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A high level of knee laxity after anterior cruciate ligament reconstruction results in high revision rates

Abstract

Purpose

The literature indicates a lack of consensus on the correlation between knee laxity after anterior cruciate ligament reconstruction (ACLR) and subjective clinical outcomes and the need for revision surgery. Therefore, using high-volume registry data, this study aimed to describe the relationship between objective knee laxity after ACLR and subjective symptom and functional assessments and the need for revision surgery. The hypothesis was that greater postoperative knee laxity would correlate with inferior patient-reported outcomes and a higher risk for revision surgery.

Methods

In this study, 17,114 patients in the Danish knee ligament reconstruction registry were placed into three groups on the basis of objective side-to-side differences in sagittal laxity one year after surgery: group A (≤ 2 mm), Group B (3–5 mm) and Group C (> 5 mm). The main outcome measure was revision rate within 2 years of primary surgery, further outcome measures were the knee injury and osteoarthritis outcome score (KOOS) as well as Tegner activity score.

Results

The study found the risk for revision surgery was more than five times higher for Group C [hazard ratio (HR) = 5.51] than for Group A. The KOOS knee-related Quality of Life (QoL) sub-score exhibited lower values when comparing Groups B or C to Group A. In addition, the KOOS Function in Sport and Recreation (Sport/Rec) sub-score yielded lower values for groups B and C in comparison with Group A.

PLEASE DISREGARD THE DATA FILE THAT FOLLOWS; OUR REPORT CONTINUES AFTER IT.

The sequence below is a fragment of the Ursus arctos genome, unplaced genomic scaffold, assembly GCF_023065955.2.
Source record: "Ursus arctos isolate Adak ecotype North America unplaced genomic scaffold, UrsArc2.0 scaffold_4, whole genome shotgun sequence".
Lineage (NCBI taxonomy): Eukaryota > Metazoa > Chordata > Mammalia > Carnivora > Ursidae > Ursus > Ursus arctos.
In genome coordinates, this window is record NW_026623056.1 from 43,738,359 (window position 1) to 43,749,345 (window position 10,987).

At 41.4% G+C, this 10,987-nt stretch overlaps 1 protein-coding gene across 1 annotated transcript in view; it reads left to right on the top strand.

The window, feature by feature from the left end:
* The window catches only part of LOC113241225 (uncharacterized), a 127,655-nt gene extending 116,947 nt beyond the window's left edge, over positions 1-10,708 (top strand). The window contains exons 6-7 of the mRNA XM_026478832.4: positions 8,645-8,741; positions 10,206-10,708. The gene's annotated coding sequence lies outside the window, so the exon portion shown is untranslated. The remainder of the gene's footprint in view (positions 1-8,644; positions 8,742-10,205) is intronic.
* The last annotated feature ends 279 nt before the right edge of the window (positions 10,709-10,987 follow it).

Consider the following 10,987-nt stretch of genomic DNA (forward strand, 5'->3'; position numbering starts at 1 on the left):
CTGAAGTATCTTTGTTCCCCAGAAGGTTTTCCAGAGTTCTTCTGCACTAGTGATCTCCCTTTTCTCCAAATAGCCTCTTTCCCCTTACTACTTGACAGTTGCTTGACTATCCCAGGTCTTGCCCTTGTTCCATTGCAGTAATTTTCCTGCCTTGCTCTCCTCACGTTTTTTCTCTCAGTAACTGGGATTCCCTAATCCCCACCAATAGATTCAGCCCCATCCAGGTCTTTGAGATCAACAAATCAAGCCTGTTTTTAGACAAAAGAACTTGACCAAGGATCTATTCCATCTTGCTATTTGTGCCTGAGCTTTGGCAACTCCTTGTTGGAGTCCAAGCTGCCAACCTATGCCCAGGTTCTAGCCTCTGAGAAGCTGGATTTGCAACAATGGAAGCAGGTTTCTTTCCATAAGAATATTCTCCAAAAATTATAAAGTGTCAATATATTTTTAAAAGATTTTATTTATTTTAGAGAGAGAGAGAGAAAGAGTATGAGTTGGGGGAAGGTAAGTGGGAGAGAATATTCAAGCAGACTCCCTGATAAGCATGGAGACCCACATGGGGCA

Conclusion

These results indicate that increased post-operative sagittal laxity is correlated with an increased risk for revision surgery and might correlate with poorer knee-related QoL, as well as a decreased function in sports. The clinical relevance of the present study is that high knee laxity at 1-year follow-up is a predictor of the risk of revision surgery.

Level of evidence

III.

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Fig. 1

Abbreviations

ACL:

Anterior cruciate ligament

DKRR:

The Danish knee ligament reconstruction registry

SSD:

Side-to-side difference

KOOS:

The knee injury and osteoarthritis outcome score

QoL:

Quality of life

Sport/Rec:

Sport and recreation

ACLR:

Anterior cruciate ligament reconstruction

PROMs:

Patient-reported outcome measures

IKDC:

International knee documentation committee

ADL:

Function in daily living

ST:

Hamstring tendon

PT:

Patella tendon

QT:

Quadriceps tendon

n.s.:

Non-significant

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Authors and Affiliations

Authors

Contributions

MF: Writing of manuscript, data-analysis, literature search. ML: Study design, data interpretation, manuscript revision. TGN: Data-analysis, data interpretation, manuscript revision.

Corresponding author

Correspondence to Martin Lind.

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Conflict of interest

None.

Ethical approval

No written consent is necessary in Denmark for studies based on data from the National Board of Health-approved national healthcare registries. However, the study was approved by the Regional Centre for Clinical Quality Development and the National Data Protection Agency.

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Not needed.

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Fiil, M., Nielsen, T.G. & Lind, M. A high level of knee laxity after anterior cruciate ligament reconstruction results in high revision rates. Knee Surg Sports Traumatol Arthrosc 30, 3414–3421 (2022). https://doi.org/10.1007/s00167-022-06940-5

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  • DOI: https://doi.org/10.1007/s00167-022-06940-5

Keywords

  • ACL reconstruction
  • Patient-reported outcome
  • Objective knee laxity
  • Revision rate
  • ACL registry